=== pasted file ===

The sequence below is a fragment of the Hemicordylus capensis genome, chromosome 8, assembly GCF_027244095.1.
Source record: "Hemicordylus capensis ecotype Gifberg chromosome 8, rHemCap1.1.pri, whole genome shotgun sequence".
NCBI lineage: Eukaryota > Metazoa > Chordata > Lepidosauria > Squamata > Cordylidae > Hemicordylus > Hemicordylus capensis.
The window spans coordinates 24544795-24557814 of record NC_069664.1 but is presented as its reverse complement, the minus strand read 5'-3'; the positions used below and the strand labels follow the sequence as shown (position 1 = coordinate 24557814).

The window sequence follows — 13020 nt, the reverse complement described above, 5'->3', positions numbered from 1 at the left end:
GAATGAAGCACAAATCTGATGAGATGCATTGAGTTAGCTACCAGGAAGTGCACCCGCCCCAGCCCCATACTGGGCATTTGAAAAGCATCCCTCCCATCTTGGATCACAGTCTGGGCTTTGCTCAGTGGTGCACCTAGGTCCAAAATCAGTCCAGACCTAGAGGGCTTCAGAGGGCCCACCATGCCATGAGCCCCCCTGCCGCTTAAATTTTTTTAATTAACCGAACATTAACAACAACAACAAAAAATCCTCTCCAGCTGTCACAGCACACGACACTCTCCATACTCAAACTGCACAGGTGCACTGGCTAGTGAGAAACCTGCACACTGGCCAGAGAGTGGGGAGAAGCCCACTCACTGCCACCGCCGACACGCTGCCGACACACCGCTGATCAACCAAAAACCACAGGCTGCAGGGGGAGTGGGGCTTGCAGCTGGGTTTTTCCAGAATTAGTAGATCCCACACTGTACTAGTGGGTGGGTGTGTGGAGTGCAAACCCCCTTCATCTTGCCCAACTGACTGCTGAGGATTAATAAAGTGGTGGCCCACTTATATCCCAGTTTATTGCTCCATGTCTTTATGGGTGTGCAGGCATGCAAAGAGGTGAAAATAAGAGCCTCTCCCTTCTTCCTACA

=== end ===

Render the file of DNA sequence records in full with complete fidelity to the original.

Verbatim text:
The sequence below is a fragment of the Hemicordylus capensis genome, chromosome 8, assembly GCF_027244095.1.
Source record: "Hemicordylus capensis ecotype Gifberg chromosome 8, rHemCap1.1.pri, whole genome shotgun sequence".
NCBI lineage: Eukaryota > Metazoa > Chordata > Lepidosauria > Squamata > Cordylidae > Hemicordylus > Hemicordylus capensis.
The window spans coordinates 24544795-24557814 of record NC_069664.1 but is presented as its reverse complement, the minus strand read 5'-3'; the positions used below and the strand labels follow the sequence as shown (position 1 = coordinate 24557814).

The window sequence follows — 13020 nt, the reverse complement described above, 5'->3', positions numbered from 1 at the left end:
GAATGAAGCACAAATCTGATGAGATGCATTGAGTTAGCTACCAGGAAGTGCACCCGCCCCAGCCCCATACTGGGCATTTGAAAAGCATCCCTCCCATCTTGGATCACAGTCTGGGCTTTGCTCAGTGGTGCACCTAGGTCCAAAATCAGTCCAGACCTAGAGGGCTTCAGAGGGCCCACCATGCCATGAGCCCCCCTGCCGCTTAAATTTTTTTAATTAACCGAACATTAACAACAACAACAAAAAATCCTCTCCAGCTGTCACAGCACACGACACTCTCCATACTCAAACTGCACAGGTGCACTGGCTAGTGAGAAACCTGCACACTGGCCAGAGAGTGGGGAGAAGCCCACTCACTGCCACCGCCGACACGCTGCCGACACACCGCTGATCAACCAAAAACCACAGGCTGCAGGGGGAGTGGGGCTTGCAGCTGGGTTTTTCCAGAATTAGTAGATCCCACACTGTACTAGTGGGTGGGTGTGTGGAGTGCAAACCCCCTTCATCTTGCCCAACTGACTGCTGAGGATTAATAAAGTGGTGGCCCACTTATATCCCAGTTTATTGCTCCATGTCTTTATGGGTGTGCAGGCATGCAAAGAGGTGAAAATAAGAGCCTCTCCCTTCTTCCTACA